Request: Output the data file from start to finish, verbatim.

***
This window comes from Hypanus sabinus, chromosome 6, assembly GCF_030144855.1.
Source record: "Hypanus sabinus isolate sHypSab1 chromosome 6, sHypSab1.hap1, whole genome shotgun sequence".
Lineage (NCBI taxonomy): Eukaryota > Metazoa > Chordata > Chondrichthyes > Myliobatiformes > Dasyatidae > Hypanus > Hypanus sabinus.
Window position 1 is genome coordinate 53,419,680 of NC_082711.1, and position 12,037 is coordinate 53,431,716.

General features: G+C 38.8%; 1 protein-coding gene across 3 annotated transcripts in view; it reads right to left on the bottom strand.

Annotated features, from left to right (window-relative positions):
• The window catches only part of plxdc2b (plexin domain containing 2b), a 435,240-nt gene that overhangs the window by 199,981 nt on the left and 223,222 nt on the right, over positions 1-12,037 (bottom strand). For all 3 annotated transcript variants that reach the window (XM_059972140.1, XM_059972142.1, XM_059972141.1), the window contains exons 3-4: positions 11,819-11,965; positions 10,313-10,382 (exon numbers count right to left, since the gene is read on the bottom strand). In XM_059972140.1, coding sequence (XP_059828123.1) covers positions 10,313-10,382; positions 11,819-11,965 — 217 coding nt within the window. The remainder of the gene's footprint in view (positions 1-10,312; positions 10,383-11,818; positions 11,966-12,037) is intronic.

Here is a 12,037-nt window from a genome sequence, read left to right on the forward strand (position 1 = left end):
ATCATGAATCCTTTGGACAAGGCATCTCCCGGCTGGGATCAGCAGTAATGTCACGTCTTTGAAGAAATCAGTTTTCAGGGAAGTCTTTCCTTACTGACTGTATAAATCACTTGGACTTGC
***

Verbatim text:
This window comes from Hypanus sabinus, chromosome 6, assembly GCF_030144855.1.
Source record: "Hypanus sabinus isolate sHypSab1 chromosome 6, sHypSab1.hap1, whole genome shotgun sequence".
Lineage (NCBI taxonomy): Eukaryota > Metazoa > Chordata > Chondrichthyes > Myliobatiformes > Dasyatidae > Hypanus > Hypanus sabinus.
Window position 1 is genome coordinate 53,419,680 of NC_082711.1, and position 12,037 is coordinate 53,431,716.

General features: G+C 38.8%; 1 protein-coding gene across 3 annotated transcripts in view; it reads right to left on the bottom strand.

Annotated features, from left to right (window-relative positions):
• The window catches only part of plxdc2b (plexin domain containing 2b), a 435,240-nt gene that overhangs the window by 199,981 nt on the left and 223,222 nt on the right, over positions 1-12,037 (bottom strand). For all 3 annotated transcript variants that reach the window (XM_059972140.1, XM_059972142.1, XM_059972141.1), the window contains exons 3-4: positions 11,819-11,965; positions 10,313-10,382 (exon numbers count right to left, since the gene is read on the bottom strand). In XM_059972140.1, coding sequence (XP_059828123.1) covers positions 10,313-10,382; positions 11,819-11,965 — 217 coding nt within the window. The remainder of the gene's footprint in view (positions 1-10,312; positions 10,383-11,818; positions 11,966-12,037) is intronic.

Here is a 12,037-nt window from a genome sequence, read left to right on the forward strand (position 1 = left end):
ATCATGAATCCTTTGGACAAGGCATCTCCCGGCTGGGATCAGCAGTAATGTCACGTCTTTGAAGAAATCAGTTTTCAGGGAAGTCTTTCCTTACTGACTGTATAAATCACTTGGACTTGC